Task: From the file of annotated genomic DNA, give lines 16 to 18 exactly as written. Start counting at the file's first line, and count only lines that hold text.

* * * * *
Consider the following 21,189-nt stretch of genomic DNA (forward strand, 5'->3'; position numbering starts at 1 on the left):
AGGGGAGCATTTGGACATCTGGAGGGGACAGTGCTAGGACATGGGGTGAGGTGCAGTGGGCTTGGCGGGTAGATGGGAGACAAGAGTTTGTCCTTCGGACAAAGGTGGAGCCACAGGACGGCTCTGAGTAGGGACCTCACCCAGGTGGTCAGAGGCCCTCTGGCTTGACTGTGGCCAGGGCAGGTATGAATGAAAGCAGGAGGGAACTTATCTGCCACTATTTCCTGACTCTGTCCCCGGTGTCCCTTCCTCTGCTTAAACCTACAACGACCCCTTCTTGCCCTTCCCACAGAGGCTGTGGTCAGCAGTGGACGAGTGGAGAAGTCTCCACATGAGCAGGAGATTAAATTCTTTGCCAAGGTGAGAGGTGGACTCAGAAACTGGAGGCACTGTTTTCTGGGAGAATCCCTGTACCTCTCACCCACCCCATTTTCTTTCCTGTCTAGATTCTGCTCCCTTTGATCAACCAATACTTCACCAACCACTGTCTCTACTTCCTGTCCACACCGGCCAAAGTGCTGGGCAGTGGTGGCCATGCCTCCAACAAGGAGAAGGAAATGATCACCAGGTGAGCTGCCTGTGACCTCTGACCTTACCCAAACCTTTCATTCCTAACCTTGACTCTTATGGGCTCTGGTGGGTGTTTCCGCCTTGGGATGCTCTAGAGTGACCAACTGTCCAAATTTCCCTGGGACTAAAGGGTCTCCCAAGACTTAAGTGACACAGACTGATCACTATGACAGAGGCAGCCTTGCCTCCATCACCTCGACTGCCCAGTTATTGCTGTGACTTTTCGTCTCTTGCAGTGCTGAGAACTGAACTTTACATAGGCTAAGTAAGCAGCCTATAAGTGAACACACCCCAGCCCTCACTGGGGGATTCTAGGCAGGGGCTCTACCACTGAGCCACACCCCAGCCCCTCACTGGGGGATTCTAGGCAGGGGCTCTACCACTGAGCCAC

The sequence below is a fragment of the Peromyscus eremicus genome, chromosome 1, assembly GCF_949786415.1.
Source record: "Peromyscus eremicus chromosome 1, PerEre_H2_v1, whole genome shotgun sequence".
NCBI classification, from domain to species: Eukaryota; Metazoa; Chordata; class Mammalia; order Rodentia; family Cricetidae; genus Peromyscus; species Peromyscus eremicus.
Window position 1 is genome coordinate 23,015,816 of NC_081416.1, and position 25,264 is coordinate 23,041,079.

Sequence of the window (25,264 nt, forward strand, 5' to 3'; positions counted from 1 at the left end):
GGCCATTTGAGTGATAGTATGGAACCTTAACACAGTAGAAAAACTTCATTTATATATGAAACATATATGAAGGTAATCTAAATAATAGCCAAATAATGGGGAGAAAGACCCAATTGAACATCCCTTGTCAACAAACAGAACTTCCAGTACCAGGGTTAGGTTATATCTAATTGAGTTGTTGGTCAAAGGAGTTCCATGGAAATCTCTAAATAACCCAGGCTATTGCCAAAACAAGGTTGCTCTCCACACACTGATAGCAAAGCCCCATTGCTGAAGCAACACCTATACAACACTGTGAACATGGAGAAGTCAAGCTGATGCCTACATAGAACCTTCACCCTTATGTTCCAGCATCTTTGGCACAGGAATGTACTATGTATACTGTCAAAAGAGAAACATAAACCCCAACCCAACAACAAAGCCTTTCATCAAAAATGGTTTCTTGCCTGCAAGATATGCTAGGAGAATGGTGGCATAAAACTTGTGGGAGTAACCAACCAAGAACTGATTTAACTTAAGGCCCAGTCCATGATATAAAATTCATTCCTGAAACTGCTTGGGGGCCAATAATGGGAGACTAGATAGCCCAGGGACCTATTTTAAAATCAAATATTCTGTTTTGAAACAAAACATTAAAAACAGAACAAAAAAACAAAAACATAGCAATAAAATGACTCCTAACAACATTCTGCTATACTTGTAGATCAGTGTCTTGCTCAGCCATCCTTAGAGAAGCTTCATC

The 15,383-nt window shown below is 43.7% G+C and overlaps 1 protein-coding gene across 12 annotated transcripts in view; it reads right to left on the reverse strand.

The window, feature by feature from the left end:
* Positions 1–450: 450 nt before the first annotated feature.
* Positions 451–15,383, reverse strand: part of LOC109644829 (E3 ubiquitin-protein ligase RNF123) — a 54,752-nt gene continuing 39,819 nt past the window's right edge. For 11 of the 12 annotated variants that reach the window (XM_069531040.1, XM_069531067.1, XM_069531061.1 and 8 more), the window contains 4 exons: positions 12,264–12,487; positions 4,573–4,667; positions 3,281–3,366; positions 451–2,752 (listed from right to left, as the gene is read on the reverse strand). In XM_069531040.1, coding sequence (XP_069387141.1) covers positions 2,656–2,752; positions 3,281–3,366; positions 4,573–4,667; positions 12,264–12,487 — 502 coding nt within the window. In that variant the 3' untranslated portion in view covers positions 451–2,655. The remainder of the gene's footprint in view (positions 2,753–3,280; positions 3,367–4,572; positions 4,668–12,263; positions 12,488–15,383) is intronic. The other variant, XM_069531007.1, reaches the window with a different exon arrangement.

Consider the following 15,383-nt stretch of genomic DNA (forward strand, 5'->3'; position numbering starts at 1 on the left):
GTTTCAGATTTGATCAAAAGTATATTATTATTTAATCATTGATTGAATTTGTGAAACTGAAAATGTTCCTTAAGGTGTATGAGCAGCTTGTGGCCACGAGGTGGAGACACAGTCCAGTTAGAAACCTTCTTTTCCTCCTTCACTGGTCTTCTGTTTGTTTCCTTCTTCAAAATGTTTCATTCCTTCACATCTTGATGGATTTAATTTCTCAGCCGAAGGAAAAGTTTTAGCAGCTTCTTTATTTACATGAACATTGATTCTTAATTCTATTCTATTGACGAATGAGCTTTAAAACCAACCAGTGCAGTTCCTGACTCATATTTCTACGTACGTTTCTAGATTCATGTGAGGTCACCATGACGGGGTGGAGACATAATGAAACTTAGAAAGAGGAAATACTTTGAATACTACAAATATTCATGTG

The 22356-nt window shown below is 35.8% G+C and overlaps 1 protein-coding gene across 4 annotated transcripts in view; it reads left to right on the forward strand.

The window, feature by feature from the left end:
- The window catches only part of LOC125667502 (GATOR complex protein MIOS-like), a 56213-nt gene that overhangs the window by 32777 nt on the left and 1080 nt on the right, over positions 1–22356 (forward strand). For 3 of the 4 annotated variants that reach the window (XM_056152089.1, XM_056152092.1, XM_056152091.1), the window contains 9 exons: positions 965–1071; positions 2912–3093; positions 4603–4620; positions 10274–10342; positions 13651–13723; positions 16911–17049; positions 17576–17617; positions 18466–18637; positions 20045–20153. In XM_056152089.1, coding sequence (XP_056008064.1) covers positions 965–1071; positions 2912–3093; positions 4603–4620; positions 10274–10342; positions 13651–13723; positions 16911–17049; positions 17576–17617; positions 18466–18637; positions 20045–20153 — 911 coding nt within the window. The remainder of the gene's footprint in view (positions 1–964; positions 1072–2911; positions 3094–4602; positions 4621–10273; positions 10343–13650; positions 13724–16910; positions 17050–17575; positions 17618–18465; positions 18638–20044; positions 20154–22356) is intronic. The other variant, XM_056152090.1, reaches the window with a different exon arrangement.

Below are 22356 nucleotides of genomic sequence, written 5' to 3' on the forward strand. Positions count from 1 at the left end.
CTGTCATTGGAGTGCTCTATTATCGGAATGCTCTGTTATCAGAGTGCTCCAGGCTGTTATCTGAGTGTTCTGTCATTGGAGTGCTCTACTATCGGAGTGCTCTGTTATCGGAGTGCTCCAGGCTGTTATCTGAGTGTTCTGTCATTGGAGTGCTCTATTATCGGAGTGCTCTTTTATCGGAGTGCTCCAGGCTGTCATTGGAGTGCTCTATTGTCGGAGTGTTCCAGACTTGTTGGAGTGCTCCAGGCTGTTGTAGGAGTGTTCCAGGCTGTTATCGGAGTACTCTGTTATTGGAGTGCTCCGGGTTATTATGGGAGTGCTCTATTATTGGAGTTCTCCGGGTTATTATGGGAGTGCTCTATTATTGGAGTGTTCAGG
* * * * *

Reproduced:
The window, feature by feature from the left end:
- The window catches only part of LOC125667502 (GATOR complex protein MIOS-like), a 56213-nt gene that overhangs the window by 32777 nt on the left and 1080 nt on the right, over positions 1–22356 (forward strand). For 3 of the 4 annotated variants that reach the window (XM_056152089.1, XM_056152092.1, XM_056152091.1), the window contains 9 exons: positions 965–1071; positions 2912–3093; positions 4603–4620; positions 10274–10342; positions 13651–13723; positions 16911–17049; positions 17576–17617; positions 18466–18637; positions 20045–20153. In XM_056152089.1, coding sequence (XP_056008064.1) covers positions 965–1071; positions 2912–3093; positions 4603–4620; positions 10274–10342; positions 13651–13723; positions 16911–17049; positions 17576–17617; positions 18466–18637; positions 20045–20153 — 911 coding nt within the window. The remainder of the gene's footprint in view (positions 1–964; positions 1072–2911; positions 3094–4602; positions 4621–10273; positions 10343–13650; positions 13724–16910; positions 17050–17575; positions 17618–18465; positions 18638–20044; positions 20154–22356) is intronic. The other variant, XM_056152090.1, reaches the window with a different exon arrangement.

Below are 22356 nucleotides of genomic sequence, written 5' to 3' on the forward strand. Positions count from 1 at the left end.